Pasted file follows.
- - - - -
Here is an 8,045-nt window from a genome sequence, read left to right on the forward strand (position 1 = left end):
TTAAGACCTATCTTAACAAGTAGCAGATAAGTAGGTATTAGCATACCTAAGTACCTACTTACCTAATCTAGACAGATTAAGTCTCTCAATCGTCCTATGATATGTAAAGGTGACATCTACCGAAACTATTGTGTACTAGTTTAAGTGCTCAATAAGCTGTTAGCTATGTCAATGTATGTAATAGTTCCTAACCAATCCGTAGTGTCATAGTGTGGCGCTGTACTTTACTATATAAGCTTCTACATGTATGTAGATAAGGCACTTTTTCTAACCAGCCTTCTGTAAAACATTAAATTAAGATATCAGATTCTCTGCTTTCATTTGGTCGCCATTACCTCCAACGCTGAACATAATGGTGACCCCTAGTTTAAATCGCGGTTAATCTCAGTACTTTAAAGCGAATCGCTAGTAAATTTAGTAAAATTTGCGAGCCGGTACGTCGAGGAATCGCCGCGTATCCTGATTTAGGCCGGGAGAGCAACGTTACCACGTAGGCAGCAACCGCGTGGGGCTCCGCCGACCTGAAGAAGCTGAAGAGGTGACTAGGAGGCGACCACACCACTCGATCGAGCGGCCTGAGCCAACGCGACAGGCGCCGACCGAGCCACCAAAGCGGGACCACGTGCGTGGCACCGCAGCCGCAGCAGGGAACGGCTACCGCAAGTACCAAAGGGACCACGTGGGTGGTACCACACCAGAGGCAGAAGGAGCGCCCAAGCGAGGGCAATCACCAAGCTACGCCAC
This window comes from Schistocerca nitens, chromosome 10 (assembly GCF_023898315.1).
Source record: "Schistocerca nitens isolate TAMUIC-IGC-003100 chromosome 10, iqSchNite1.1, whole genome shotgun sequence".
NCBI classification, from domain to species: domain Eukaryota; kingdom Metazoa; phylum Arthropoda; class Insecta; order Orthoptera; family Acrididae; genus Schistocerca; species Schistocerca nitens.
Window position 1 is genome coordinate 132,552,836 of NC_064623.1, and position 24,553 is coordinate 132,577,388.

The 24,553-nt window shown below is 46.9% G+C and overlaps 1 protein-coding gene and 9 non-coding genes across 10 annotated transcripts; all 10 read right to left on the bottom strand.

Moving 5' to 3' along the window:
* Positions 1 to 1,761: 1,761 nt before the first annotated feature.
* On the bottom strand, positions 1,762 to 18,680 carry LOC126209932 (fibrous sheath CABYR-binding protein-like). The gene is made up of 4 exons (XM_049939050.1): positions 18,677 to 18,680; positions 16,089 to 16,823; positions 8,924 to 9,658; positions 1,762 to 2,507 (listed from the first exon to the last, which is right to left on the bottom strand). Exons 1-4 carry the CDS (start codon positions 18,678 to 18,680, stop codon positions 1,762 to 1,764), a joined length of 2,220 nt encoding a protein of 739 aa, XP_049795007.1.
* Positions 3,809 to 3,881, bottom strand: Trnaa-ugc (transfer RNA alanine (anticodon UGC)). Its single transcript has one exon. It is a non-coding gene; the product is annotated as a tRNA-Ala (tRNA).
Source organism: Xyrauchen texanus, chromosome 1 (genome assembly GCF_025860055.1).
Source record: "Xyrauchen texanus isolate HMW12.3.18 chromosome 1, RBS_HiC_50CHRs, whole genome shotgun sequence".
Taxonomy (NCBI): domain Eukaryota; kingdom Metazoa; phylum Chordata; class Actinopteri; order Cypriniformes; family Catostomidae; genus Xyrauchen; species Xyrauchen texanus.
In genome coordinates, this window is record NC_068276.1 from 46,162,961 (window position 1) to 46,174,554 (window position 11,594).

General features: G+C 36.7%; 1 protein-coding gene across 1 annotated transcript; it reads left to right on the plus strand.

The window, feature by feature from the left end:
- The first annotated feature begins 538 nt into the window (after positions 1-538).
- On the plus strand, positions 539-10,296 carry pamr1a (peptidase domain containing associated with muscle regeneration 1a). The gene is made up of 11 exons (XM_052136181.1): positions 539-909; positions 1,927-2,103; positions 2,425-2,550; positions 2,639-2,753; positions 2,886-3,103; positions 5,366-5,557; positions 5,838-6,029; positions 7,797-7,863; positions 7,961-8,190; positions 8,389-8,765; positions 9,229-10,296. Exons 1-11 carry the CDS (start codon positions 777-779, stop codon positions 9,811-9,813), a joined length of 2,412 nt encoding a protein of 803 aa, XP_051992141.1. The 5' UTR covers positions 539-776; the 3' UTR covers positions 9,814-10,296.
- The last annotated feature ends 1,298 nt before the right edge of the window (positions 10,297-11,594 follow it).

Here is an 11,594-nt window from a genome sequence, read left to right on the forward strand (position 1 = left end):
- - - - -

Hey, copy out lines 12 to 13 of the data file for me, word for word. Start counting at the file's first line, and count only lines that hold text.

Source organism: Xyrauchen texanus, chromosome 1 (genome assembly GCF_025860055.1).
Source record: "Xyrauchen texanus isolate HMW12.3.18 chromosome 1, RBS_HiC_50CHRs, whole genome shotgun sequence".